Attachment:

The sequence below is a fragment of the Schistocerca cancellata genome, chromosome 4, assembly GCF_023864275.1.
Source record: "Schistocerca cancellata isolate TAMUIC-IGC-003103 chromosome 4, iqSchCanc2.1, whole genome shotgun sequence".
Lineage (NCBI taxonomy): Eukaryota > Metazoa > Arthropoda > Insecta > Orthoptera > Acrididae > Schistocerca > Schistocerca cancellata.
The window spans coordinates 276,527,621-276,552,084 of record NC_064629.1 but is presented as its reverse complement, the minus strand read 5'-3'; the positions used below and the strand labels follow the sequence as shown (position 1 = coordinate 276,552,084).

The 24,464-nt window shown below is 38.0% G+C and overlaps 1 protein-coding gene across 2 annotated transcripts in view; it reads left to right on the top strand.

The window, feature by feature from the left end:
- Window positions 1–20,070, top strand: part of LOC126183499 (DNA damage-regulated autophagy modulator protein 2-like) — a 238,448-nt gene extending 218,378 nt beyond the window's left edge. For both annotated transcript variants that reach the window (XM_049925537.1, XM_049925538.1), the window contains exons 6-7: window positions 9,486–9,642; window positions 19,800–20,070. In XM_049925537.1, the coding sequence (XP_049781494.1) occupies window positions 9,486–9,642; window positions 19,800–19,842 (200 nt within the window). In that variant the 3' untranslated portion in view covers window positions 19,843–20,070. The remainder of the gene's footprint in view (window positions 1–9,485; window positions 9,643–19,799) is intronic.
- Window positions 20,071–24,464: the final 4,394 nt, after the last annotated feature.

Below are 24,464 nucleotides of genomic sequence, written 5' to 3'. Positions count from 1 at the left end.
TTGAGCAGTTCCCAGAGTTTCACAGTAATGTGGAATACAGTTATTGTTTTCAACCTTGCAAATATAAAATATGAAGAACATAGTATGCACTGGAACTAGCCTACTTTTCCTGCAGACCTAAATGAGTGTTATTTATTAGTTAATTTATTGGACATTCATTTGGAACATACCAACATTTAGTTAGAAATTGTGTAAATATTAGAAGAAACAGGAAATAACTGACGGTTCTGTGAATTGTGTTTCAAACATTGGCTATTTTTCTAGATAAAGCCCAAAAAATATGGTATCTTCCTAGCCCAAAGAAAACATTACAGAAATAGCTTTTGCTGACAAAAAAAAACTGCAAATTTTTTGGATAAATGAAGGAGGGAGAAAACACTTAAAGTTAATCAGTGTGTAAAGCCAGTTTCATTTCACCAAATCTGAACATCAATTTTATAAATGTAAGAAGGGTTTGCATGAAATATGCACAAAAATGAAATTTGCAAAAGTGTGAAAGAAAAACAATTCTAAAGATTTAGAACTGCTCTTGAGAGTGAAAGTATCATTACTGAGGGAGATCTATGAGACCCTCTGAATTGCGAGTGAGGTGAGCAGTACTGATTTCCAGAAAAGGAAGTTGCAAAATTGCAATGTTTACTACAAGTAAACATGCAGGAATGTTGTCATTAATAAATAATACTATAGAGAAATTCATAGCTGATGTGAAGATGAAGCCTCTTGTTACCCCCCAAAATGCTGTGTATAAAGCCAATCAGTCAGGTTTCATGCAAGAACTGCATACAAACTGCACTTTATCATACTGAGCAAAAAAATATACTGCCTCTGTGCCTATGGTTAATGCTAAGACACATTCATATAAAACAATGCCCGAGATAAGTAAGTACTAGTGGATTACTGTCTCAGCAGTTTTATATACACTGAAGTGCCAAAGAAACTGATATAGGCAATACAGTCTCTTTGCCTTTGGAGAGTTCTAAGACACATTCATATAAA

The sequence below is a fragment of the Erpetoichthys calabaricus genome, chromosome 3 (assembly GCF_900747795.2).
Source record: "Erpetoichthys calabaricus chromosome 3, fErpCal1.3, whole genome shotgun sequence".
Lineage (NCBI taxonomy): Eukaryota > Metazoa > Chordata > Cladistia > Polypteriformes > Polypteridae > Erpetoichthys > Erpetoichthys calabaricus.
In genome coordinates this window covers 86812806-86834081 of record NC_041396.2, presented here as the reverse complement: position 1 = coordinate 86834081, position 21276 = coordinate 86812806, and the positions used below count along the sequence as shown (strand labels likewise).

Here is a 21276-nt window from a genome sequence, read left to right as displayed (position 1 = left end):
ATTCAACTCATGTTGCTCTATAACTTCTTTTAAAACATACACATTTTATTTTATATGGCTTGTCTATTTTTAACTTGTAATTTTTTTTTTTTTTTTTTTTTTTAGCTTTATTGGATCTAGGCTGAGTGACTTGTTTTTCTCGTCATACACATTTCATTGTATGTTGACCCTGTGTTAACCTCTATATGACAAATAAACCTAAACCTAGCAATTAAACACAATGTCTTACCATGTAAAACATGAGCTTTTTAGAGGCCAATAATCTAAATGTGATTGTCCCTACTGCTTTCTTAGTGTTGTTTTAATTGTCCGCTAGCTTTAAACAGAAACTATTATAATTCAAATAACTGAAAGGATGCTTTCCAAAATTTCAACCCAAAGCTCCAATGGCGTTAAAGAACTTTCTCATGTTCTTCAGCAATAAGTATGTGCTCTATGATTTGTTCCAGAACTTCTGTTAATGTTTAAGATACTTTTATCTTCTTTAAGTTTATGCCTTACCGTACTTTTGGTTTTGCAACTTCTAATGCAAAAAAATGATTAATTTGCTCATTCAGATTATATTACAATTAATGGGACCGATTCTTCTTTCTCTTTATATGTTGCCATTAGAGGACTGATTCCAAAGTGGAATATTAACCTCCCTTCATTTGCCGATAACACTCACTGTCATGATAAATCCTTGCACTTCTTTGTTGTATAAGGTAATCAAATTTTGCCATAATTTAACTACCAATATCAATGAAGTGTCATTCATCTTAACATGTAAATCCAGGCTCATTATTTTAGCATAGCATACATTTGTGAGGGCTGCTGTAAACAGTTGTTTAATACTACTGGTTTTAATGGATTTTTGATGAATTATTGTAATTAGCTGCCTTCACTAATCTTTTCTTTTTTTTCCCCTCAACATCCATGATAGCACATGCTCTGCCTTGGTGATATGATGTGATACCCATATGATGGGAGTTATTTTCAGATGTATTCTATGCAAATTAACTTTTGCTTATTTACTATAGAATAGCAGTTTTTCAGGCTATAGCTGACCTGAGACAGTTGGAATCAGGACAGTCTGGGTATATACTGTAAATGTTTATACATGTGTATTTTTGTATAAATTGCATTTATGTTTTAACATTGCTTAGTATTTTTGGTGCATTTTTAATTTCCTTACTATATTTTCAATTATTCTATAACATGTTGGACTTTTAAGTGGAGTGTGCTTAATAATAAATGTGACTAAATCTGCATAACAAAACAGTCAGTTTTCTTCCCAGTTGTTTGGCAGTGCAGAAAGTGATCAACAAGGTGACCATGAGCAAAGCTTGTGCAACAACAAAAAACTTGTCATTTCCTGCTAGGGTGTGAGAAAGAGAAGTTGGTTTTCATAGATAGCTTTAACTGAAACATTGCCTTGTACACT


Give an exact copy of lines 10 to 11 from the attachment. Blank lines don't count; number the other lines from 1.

TTGAGCAGTTCCCAGAGTTTCACAGTAATGTGGAATACAGTTATTGTTTTCAACCTTGCAAATATAAAATATGAAGAACATAGTATGCACTGGAACTAGCCTACTTTTCCTGCAGACCTAAATGAGTGTTATTTATTAGTTAATTTATTGGACATTCATTTGGAACATACCAACATTTAGTTAGAAATTGTGTAAATATTAGAAGAAACAGGAAATAACTGACGGTTCTGTGAATTGTGTTTCAAACATTGGCTATTTTTCTAGATAAAGCCCAAAAAATATGGTATCTTCCTAGCCCAAAGAAAACATTACAGAAATAGCTTTTGCTGACAAAAAAAAACTGCAAATTTTTTGGATAAATGAAGGAGGGAGAAAACACTTAAAGTTAATCAGTGTGTAAAGCCAGTTTCATTTCACCAAATCTGAACATCAATTTTATAAATGTAAGAAGGGTTTGCATGAAATATGCACAAAAATGAAATTTGCAAAAGTGTGAAAGAAAAACAATTCTAAAGATTTAGAACTGCTCTTGAGAGTGAAAGTATCATTACTGAGGGAGATCTATGAGACCCTCTGAATTGCGAGTGAGGTGAGCAGTACTGATTTCCAGAAAAGGAAGTTGCAAAATTGCAATGTTTACTACAAGTAAACATGCAGGAATGTTGTCATTAATAAATAATACTATAGAGAAATTCATAGCTGATGTGAAGATGAAGCCTCTTGTTACCCCCCAAAATGCTGTGTATAAAGCCAATCAGTCAGGTTTCATGCAAGAACTGCATACAAACTGCACTTTATCATACTGAGCAAAAAAATATACTGCCTCTGTGCCTATGGTTAATGCTAAGACACATTCATATAAAACAATGCCCGAGATAAGTAAGTACTAGTGGATTACTGTCTCAGCAGTTTTATATACACTGAAGTGCCAAAGAAACTGATATAGGCAATACAGTCTCTTTGCCTTTGGAGAGTTCTAAGACACATTCATATAAA

The sequence below is a fragment of the Erpetoichthys calabaricus genome, chromosome 3 (assembly GCF_900747795.2).